Today’s case is another serial killer case. I haven’t done that many serial killer cases; in fact, the only one I remember doing was on The Bear Brook murders, which I covered a couple of weeks ago, both here and on this blog’s corresponding YouTube channel. (By the way, that video is doing really well, so thank you to everyone who has watched and/or engaged with it so far.)
Just like the Bear Brook murders, today’s case is a bit convoluted. I’ve put all the information in the order I think is the easiest to follow, so let’s get started. This is the case of Scott Lee Kimball.
I couldn’t find much information on Scott’s early life. He was born in or around 1966; Wikipedia listed his birthday as September 21, though it’s not exactly reliable.
Scott was born in Boulder, Colorado and raised in Lafayette. He left Colorado during high school and moved to Montana with his dad. Then he moved back to Colorado in 2002. At some point, he was married and had two sons, but the marriage ended in divorce.
In the early 2000’s, Scott and his mom were running a check fraud scam, stealing over $50,000 from an optometrist who worked in the same building as his mom. They were quickly caught; I don’t know what happened to his mom, but Scott was sent to prison.
Scott was released from prison on December 18, 2002, but not because he’d served his time. He’d convinced the prison warden (or whoever makes that decision) to let him out early so he could become an FBI informant in a murder for hire plot. More on that case later.
Around this time, Scott began dating a woman named Lori McLeod. The two met at a casino and hit it off pretty quickly. When they met, Lori was worried that Scott might be a felon, but he told her he couldn’t be because he worked for the FBI. The couple moved in together and were soon joined by Lori’s teenage daughter, Kaysi.
Rob and Lori divorced when Kaysi was four. In high school, Kaysi moved to Phoenix, Arizona to live with her aunt after some clashes with her mother. After high school, Kaysi started hanging out with people who were bad influences, according to her family and friends, and got into drugs. She ended up turning her life around and went to live with Lori and Scott.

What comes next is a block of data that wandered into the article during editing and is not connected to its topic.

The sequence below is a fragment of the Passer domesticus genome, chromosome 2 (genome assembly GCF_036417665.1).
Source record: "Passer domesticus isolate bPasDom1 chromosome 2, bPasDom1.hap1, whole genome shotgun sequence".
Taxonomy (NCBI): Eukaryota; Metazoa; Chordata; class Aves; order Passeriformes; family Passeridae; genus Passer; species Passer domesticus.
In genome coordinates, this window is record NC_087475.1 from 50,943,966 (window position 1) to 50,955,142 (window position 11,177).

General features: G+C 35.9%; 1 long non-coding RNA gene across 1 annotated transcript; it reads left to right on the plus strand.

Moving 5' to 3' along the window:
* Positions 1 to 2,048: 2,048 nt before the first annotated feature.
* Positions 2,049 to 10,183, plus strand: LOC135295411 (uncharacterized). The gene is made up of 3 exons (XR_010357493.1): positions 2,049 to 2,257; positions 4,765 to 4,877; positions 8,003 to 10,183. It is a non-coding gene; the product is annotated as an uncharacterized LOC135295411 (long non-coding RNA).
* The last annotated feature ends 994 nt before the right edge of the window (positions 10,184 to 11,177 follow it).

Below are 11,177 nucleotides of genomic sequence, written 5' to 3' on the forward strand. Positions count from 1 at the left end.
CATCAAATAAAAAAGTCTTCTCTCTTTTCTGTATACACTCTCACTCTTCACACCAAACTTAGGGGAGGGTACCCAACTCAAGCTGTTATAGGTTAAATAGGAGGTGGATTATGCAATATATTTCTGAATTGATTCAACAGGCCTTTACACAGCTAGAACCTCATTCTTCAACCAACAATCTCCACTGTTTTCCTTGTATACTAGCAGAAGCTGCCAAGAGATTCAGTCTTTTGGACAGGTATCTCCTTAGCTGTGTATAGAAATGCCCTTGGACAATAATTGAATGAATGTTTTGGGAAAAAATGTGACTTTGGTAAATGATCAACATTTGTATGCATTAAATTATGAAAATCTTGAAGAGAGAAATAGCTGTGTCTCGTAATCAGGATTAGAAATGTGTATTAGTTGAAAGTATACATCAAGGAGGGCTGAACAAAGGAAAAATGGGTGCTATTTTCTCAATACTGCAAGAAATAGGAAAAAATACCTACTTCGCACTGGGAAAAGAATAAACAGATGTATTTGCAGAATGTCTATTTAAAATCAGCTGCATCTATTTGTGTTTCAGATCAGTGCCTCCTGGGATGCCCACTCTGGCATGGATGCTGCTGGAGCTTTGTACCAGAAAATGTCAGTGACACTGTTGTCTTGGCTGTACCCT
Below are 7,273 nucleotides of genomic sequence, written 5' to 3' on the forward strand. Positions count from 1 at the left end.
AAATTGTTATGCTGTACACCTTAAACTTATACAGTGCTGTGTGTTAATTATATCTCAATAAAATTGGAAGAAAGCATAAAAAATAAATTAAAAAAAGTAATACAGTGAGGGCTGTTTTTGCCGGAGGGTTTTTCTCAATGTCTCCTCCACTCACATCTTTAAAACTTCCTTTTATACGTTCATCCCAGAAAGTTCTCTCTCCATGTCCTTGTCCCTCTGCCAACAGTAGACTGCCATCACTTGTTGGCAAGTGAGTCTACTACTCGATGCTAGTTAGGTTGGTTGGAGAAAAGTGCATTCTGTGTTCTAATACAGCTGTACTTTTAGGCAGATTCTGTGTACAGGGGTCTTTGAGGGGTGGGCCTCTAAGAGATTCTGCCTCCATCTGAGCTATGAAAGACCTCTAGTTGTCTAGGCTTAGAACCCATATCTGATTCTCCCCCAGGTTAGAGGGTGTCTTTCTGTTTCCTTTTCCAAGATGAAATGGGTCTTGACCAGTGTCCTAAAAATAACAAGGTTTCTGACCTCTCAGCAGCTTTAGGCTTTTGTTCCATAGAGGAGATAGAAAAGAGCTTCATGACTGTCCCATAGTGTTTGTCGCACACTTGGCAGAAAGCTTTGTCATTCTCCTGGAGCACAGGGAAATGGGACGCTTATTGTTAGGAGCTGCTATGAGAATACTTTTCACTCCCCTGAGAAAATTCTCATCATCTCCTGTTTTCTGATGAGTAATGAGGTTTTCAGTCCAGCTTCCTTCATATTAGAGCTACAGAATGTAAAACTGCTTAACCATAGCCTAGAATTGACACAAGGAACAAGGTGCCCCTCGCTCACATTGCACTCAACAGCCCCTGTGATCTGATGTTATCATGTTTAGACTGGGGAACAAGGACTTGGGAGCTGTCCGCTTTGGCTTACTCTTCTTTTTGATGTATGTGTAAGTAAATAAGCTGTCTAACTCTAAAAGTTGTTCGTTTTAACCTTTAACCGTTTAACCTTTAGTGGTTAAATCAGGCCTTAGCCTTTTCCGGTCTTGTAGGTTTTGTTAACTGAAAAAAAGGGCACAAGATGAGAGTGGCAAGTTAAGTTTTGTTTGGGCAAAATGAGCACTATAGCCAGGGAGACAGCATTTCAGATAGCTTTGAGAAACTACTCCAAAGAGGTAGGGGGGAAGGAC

In August 2003, 19-year-old Kaysi lived with her mother and Scott Kimball and worked at a local Subway. But things quickly changed when Scott showed Lori drugs he said he’d found in Kaysi’s room. Lori confronted her daughter about the finding, but Kaysi insisted the drugs weren’t hers. Angry, she took off from the house.
Scott got Kaysi a hotel room and would sometimes come by to pick her up and take her to work. He told Lori that Kaysi just needed some time to cool off, and then she’d likely come back home.
But just a few days later, Kaysi’s boyfriend, who’d been staying with her at the hotel, said she didn’t come back one night. She hadn’t shown up for her shift at work that day either. Her boyfriend thought Scott had picked her up and taken her to work, but Scott said he was on a hunting trip that day.
Scott was gone for a week after Kaysi was last seen. According to Lori, he would frequently be gone for what he claimed was work, so this might not have seemed unusual at the time. When he returned home, he told Lori Kaysi probably just wanted some time to herself. Lori did try to get the police involved, but they seemed to agree that Kaysi had left voluntarily and would eventually come back on her own. Lori also claimed police wouldn’t let her file a missing persons report because there was no evidence of foul play.
Not long after Kaysi was last seen, Scott suggested to Lori that they take a trip to Vegas to get married, which they did. Scott later claimed to find one of Kaysi’s necklaces in the house, and a neighbor claimed he saw her there as well. A few months later, Kaysi failed to show up at her dad’s house for Christmas, where she usually spent the holiday. Both of Kaysi’s parents worried that she’d gotten back into drugs, but thought she would come home when she was ready.